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ENSP Special Newsletter
Tobacco & Plastic Pollution
30 November 2022

Paving the way for an international legally binding instrument on plastic pollution and cigarette butts

On 2 March 2022, 175 countries of the United Nations Environment Council (UNEA) adopted a resolution to negotiate an international legally binding agreement to "end plastic pollution" by the end of 2024. The UNEA resolution 5/14 mandated an Open Working Group to carry out preparatory work ahead of the Intergovernmental Negotiating Committee (INC) negotiations. The first session of the INC aims to develop an international legally binding instrument on plastic pollution, including in the marine environment. The session currently takes place (from 28 November to 2 December) in Punta del Este, Uruguay.
6 trillion cigarette filters are produced and consumed annually, which have a significant environmental and health impact.

The environmental impact

These filters consist of cellulose acetate and break down into microplastics that are released into the (aquatic) environment. In addition to plastic, cigarette butts contain toxic substances, including arsenic, heavy metals, zinc and copper, which also end up in the environment. Cigarette filters form the largest fraction of litter in the world (WHO, 2017), and therefore represent a major environmental problem. The theme of this year's World No Tobacco Day 2022 (who.int) was "Tobacco, poisoning our planet" for a good reason.

The health impact

In addition, the vast majority of independent research suggests that filters do not reduce the harmful effects of tobacco smoke, contrary to popular belief. In the 1950s, it became clear that smoking causes lung cancer. The tobacco industry then developed the cellulose acetate filter and promoted the filter as a means of reducing the health risks associated with smoking. Smokers embraced the filter cigarette and today, the market share of filter cigarettes far exceeds that of unfiltered cigarettes. Filters can actually amplify the harmful effects of tobacco smoke, as the filter affects the burning conditions of the tobacco, increasing certain carcinogenic substances (so-called tobacco-specific nitrosamines). These substances can cause a certain type of lung cancer (adenocarcinoma). Smokers may also inhale deeper because of the filter. Toxic fibers from the cut end of the filter can also be inhaled and swallowed by smokers.

Moreover, the recent 'rigged cigarette' ruling by the Rotterdam District Court indicates unequivocally that filters do not make smoking 'healthier' and are a marketing tool of the tobacco industry. Filter cigarettes are more harmful and addictive than the tobacco industry pretends, as smokers ingest far more poison and nicotine than is found in official measurements. This is because cigarette filters have tiny holes through which, in official measurements, air is drawn, diluting the toxins. Smokers cover these holes with their mouths and fingers, which means that in practice this dilution is omitted: NVWA moet handhavend optreden tegen verkoop filtersigaretten (rechtspraak.nl)/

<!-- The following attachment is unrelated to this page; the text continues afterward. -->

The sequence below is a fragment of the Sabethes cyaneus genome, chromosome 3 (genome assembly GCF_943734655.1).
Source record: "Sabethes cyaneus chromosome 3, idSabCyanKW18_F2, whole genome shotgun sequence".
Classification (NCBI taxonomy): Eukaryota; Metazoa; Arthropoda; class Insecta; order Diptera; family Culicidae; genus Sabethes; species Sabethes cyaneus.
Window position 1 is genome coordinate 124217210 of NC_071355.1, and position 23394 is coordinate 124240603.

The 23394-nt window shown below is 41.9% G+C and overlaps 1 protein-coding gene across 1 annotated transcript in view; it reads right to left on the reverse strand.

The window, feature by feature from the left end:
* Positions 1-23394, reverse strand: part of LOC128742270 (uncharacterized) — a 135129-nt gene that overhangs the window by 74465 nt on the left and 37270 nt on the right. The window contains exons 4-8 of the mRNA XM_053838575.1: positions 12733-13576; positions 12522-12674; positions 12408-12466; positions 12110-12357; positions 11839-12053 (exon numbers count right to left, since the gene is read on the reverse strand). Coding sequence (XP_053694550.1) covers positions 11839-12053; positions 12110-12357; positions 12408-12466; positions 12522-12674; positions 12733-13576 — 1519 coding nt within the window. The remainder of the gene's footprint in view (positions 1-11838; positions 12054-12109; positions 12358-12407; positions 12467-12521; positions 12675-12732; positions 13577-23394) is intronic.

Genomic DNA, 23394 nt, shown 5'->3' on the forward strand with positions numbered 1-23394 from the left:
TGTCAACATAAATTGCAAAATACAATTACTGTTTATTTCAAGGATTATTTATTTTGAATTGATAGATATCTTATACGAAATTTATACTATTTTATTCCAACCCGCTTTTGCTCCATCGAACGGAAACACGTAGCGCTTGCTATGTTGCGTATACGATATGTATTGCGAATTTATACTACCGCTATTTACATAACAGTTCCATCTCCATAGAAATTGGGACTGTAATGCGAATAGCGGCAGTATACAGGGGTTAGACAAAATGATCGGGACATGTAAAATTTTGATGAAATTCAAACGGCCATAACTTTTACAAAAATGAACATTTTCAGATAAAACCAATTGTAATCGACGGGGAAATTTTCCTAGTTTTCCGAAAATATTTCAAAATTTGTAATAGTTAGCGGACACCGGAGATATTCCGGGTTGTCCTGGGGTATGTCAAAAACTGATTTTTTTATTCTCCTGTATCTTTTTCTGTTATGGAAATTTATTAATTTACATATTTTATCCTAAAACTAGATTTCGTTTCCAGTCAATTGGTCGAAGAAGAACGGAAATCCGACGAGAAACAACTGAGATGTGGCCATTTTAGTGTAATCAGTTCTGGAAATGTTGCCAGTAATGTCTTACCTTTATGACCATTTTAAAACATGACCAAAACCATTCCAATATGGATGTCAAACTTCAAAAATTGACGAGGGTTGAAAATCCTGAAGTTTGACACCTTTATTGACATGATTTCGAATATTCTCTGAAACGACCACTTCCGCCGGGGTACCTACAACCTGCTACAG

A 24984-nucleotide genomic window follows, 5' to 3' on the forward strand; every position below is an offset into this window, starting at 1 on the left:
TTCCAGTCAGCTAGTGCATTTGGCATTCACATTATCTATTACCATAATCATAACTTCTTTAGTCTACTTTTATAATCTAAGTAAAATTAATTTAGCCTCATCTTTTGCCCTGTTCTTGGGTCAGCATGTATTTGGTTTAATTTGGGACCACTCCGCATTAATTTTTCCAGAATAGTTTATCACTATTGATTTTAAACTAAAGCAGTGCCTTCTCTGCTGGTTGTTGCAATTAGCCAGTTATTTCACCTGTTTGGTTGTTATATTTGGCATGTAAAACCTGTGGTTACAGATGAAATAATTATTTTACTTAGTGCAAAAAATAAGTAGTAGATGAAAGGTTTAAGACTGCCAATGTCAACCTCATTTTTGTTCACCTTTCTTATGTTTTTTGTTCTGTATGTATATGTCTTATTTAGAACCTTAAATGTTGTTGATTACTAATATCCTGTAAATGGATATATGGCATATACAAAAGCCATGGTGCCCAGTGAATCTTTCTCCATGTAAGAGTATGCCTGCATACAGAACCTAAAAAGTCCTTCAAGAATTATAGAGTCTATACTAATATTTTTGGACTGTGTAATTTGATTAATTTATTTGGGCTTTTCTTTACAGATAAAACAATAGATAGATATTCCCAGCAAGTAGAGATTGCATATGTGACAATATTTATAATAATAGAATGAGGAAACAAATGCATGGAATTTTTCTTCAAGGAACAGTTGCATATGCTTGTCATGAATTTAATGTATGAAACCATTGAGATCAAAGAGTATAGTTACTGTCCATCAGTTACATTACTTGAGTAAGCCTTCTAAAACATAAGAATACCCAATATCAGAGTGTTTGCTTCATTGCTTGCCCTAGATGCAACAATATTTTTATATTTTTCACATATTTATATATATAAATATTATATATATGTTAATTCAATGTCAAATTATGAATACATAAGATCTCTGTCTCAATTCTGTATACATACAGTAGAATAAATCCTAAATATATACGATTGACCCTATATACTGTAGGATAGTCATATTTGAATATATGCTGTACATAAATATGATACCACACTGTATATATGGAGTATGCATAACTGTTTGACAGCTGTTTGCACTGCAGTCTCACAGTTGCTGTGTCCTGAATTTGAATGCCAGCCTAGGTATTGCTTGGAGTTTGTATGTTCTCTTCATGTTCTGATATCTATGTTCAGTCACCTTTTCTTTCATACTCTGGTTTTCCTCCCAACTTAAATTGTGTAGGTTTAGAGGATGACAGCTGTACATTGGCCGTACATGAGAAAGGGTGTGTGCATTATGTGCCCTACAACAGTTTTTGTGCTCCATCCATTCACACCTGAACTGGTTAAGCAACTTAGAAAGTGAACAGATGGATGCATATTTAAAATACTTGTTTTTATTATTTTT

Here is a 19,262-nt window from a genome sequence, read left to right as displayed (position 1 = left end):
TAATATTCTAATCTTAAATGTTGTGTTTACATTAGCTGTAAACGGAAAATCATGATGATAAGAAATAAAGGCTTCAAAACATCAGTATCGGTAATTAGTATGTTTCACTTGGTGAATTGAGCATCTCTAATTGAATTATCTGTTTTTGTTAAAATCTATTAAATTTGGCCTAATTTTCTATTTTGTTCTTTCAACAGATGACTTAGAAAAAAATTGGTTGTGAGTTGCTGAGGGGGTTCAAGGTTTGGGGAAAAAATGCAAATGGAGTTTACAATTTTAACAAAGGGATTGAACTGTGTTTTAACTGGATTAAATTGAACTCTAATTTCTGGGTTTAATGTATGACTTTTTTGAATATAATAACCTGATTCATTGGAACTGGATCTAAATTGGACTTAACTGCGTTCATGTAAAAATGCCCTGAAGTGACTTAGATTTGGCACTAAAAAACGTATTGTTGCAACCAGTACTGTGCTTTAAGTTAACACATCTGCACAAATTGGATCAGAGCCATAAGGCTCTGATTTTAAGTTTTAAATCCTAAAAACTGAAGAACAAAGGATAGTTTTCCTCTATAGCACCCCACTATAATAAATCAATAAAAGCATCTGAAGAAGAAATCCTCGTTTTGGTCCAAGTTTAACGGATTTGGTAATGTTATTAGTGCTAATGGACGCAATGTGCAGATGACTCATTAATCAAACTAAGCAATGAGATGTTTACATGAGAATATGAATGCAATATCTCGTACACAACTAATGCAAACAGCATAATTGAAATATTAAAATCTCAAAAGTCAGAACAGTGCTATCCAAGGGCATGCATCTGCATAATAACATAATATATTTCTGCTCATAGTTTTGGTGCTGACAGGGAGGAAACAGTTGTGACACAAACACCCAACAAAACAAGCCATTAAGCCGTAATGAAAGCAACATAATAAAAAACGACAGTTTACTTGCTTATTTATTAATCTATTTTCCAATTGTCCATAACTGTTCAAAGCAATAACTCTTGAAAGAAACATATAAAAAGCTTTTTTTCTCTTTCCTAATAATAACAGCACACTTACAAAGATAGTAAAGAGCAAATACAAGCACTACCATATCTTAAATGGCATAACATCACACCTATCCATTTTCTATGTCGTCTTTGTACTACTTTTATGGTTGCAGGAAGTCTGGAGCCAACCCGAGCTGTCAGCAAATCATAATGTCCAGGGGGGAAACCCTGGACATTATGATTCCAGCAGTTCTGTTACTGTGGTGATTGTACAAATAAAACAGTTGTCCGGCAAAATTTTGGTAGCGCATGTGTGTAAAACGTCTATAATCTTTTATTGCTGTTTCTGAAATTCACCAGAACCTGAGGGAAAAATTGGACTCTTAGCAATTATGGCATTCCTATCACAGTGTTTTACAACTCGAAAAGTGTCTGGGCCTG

As a partner of the Stop Tobacco Pollution Alliance | GGTC, the European Network for Smoking and Tobacco Prevention asks you to support the following in the context of this treaty: 
  1. The tobacco industry should be excluded from policy development and not, in line with Art. 5.3 of the Framework Convention on Tobacco Control (FCTC) be treated as a regular stakeholder
  2. Introduction to the convention of a filter ban
  3. Based on the 'polluter pays' principle, making tobacco products financially responsible for the damage caused
Additional resources can be found down below:
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Global action on plastics and the EU involvement

Collective actions and recommendations have been widely disseminated at the global level. In her video message, the Head of the Secretariat of the WHO FCTC, Dr. Adriana Blanco Marquizo, MD MA, raises awareness of the environmental dangers of cigarette butts and encourages the public to join the UNEP Clean Seas Campaign.
In this direction, the EU continues to work with its allies and other partners aiming at a rapid conclusion of the Intergovernmental Negotiating Committee established at UNEA5. Over the years, the EU has taken different actions to support a global agreement on plastics and the global shift towards a circular economy. In 2022, more frequent meetings have been planned, with the ultimate goal of reaching a final agreement through a diplomatic conference by 2024.

Vaping as the newest environmental threat

In addition to cigarette butts waste, electronic cigarettes pose another crucial threat to the environment, especially because these devices are rarely recycled. " Research by Material Focus found that around 1.3 million single-use e-cigarettes are thrown away in the UK every week - equivalent to two every second.", says euronews.green in their article.
The main problem with these products is that consumers (often the younger population), are not aware of the damage they do to the environment when they throw away the empty devices. A lack of regulation is clearly observed here, which adds to the lack of commitment from manufacturers in tackling this problem and informing its users.
Euronews also mentions that "As their batteries and circuit boards break down, vapes leach toxic chemicals into the environment, while their casing grinds down into harmful microplastics. When they are recycled, the components pose a fire risk creating another headache even when they are disposed of properly.".
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Now also indexed in PubMed Central. Learn more...

Relevant publications in the TPC Journal:
Katrin Schaller
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